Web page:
For kids: Remind them to do the same. Sometimes they are gifted holiday cash-instead of letting them spend it all encourage them to set aside a portion of their holiday money.
Give the gift of savings:
Instead of spending all your money on toys they won’t play with in a week consider gifting them savings. You can add to their savings account, sock money away in a 529 college savings account, or even open an investment account. If family or friends ask what to get the kids consider passing on this tip!
For kids: Discuss what they are saving for whether that’s college or spending cash for a trip you’re taking in the future.
Send mom shopping:
Despite popular stereotypes moms tend to stick to their holiday budgets better than dads. More dads surveyed admitted to going over budget, dipping into emergency savings, or pulling money from retirement to cover holiday costs.
For kids: Take mom along. Trust us she knows how to spot a good deal and won’t let you overspend.
Give to those in need instead
While it’s tempting to go ‘all out’ on special gifts for the kids consider using your love of the holiday season and gifting to give back to those in need. Here are just a few ways you can give back:
- Adopt a family through your school, church, or local community.
- Create a winter coat drive for kids in your community.
- Send 10% of your holiday budget to a charity or cause you support.
- Give your time to local shelters, soup kitchens, or schools.
- Create holiday packages for homeless people in your community-include items like hand warmers, warm socks, non-perishable food, and more.
- Donate books to a shelter, school, or group home.
- Give gifts that give back to artisans or the local community.
For kids: Encourage them to give back in ways that are age-appropriate. Older kids can volunteer while younger kids might need to create their own opportunities. Talk to them about who they want to help-their answers may surprise you!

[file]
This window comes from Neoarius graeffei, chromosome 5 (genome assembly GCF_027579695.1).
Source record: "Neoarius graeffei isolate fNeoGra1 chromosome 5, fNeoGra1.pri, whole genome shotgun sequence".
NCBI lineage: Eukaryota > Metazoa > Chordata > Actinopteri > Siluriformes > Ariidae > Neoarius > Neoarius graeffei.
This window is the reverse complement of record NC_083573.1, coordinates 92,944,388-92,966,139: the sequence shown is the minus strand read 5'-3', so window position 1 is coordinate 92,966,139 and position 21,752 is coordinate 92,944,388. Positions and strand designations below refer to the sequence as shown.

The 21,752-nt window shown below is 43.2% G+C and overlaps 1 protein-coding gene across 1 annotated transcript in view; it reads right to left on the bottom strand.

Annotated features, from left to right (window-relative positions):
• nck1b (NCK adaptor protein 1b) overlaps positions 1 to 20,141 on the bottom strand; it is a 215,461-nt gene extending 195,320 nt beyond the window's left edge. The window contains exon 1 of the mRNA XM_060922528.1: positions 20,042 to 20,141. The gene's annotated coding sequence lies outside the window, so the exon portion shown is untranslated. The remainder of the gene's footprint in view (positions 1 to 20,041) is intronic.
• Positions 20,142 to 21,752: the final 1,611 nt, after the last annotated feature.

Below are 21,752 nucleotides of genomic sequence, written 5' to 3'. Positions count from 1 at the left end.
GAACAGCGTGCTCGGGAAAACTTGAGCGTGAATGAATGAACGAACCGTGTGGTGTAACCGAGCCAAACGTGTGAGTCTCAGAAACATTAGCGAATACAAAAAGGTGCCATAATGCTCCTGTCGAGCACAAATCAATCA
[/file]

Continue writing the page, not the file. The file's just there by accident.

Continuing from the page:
Whatever your plans this holiday season spending less and giving more will not only feel great, but you’ll be teaching your kids a lifelong lesson in giving.
To help parents teach kids about money, T. Rowe Price launched MoneyConfidentKids.com, which provides free online games for kids and tips for parents, focused on financial concepts such as goal setting, spending versus saving, inflation, asset allocation, and investment diversification.
Disclosure: This is a sponsored post on behalf of T. Rowe Price. All opinions are my own.
Find the full press release on the survey results here.
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Please note that a 529 plan’s disclosure document includes investment objectives, risks, fees, expenses, and other information that you should read and consider carefully before investing. You should compare these plans with any 529 college savings plan offered by your home state or your beneficiary’s home state. Before investing, consider any state tax or other benefits that are only available for investments in the home state’s plan.